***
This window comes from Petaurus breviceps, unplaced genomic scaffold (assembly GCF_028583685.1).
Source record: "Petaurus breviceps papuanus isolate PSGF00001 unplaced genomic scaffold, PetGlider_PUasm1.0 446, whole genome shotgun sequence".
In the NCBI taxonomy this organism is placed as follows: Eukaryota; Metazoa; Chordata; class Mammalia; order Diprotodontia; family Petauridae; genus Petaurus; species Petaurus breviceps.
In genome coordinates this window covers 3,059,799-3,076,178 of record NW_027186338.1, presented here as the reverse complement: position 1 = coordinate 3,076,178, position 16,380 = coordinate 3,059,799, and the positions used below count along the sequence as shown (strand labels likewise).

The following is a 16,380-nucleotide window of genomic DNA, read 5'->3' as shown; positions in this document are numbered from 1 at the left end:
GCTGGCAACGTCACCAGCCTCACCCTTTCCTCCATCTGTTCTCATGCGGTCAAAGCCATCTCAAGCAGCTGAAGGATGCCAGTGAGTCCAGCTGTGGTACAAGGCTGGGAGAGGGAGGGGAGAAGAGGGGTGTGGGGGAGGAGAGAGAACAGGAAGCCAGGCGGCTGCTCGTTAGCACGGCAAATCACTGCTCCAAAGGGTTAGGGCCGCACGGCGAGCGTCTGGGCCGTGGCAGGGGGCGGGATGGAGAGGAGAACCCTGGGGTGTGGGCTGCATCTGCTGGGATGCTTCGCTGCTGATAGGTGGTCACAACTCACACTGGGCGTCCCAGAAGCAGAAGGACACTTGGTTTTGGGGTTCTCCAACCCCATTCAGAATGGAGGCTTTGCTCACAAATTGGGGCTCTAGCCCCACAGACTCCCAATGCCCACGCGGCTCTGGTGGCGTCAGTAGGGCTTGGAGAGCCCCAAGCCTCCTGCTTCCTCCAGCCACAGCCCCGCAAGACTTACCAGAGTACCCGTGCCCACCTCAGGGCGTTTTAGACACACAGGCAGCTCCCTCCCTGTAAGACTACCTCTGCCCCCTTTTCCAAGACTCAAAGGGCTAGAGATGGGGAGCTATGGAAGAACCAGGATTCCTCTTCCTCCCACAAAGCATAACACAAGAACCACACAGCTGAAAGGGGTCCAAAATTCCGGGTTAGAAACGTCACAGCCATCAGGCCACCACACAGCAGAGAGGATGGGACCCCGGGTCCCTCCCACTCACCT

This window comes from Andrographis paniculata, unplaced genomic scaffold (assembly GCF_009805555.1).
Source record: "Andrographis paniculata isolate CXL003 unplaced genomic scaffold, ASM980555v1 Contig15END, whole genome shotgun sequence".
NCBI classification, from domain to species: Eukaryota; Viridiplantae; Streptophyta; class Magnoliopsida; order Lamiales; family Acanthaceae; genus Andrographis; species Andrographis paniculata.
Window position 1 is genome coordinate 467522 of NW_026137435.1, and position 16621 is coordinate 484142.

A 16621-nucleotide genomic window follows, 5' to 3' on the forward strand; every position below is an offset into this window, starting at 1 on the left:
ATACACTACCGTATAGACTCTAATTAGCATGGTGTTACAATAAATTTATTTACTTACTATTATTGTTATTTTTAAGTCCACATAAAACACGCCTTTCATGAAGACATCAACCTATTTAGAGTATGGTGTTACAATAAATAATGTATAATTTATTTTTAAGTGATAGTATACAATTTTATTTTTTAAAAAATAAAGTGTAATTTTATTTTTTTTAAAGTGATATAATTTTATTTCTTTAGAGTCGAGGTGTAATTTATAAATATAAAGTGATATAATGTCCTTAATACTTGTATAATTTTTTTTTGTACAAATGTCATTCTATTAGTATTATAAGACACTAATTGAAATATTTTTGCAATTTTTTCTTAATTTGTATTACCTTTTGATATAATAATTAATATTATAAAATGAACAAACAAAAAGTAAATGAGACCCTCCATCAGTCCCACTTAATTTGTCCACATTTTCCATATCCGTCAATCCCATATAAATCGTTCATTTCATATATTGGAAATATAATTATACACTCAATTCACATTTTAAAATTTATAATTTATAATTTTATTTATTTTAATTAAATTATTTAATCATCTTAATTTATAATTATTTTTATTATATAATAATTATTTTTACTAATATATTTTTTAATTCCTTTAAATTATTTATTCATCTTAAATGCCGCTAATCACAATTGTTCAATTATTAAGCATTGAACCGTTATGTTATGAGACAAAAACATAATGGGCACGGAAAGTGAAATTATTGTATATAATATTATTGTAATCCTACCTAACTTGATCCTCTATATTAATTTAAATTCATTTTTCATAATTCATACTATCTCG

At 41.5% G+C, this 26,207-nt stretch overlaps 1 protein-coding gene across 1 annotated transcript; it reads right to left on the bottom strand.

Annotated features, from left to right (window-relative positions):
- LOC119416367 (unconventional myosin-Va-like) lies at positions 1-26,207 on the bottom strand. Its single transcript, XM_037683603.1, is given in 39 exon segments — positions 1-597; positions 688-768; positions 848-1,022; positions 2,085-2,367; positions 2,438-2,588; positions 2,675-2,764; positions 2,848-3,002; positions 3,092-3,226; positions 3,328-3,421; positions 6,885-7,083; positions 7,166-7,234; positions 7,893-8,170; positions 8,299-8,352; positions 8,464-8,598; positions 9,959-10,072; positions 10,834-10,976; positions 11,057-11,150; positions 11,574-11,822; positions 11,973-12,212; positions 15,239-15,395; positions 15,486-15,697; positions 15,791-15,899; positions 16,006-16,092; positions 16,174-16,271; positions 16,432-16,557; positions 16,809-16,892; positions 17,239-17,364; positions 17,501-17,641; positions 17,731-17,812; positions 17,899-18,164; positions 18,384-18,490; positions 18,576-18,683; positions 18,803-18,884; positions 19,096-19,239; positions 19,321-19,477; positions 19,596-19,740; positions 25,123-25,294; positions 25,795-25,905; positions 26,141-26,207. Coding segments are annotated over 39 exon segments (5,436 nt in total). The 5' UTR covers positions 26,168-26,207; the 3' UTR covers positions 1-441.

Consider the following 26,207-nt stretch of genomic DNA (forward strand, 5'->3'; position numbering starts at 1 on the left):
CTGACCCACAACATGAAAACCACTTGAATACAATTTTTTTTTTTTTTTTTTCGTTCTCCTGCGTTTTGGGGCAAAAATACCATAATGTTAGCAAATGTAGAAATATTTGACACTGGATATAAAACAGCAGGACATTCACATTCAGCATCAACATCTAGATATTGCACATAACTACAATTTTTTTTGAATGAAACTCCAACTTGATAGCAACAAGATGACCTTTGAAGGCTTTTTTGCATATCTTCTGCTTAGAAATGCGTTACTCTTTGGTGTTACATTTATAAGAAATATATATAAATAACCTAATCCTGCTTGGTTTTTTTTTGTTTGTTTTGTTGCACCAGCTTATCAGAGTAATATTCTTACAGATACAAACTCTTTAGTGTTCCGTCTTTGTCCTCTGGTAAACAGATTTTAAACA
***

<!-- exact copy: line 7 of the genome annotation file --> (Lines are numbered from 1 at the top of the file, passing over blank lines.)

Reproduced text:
This window comes from Andrographis paniculata, unplaced genomic scaffold (assembly GCF_009805555.1).